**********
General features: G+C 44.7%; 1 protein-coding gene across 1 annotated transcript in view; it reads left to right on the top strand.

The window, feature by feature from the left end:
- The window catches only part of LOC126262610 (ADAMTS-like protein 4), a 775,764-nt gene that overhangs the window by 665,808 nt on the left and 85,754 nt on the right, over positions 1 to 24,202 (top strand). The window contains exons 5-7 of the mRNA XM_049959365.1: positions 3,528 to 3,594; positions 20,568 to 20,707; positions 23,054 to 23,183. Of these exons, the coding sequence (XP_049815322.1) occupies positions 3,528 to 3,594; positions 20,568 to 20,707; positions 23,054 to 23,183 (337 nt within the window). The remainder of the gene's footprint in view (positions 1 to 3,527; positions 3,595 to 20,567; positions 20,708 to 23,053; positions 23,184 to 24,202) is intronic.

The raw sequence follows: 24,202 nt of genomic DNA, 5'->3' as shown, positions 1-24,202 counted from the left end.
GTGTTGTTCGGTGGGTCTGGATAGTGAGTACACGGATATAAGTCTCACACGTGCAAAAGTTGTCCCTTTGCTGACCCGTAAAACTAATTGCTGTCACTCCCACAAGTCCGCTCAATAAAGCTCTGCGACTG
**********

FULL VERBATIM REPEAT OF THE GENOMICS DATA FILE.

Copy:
General features: G+C 44.7%; 1 protein-coding gene across 1 annotated transcript in view; it reads left to right on the top strand.

The window, feature by feature from the left end:
- The window catches only part of LOC126262610 (ADAMTS-like protein 4), a 775,764-nt gene that overhangs the window by 665,808 nt on the left and 85,754 nt on the right, over positions 1 to 24,202 (top strand). The window contains exons 5-7 of the mRNA XM_049959365.1: positions 3,528 to 3,594; positions 20,568 to 20,707; positions 23,054 to 23,183. Of these exons, the coding sequence (XP_049815322.1) occupies positions 3,528 to 3,594; positions 20,568 to 20,707; positions 23,054 to 23,183 (337 nt within the window). The remainder of the gene's footprint in view (positions 1 to 3,527; positions 3,595 to 20,567; positions 20,708 to 23,053; positions 23,184 to 24,202) is intronic.

The raw sequence follows: 24,202 nt of genomic DNA, 5'->3' as shown, positions 1-24,202 counted from the left end.
GTGTTGTTCGGTGGGTCTGGATAGTGAGTACACGGATATAAGTCTCACACGTGCAAAAGTTGTCCCTTTGCTGACCCGTAAAACTAATTGCTGTCACTCCCACAAGTCCGCTCAATAAAGCTCTGCGACTG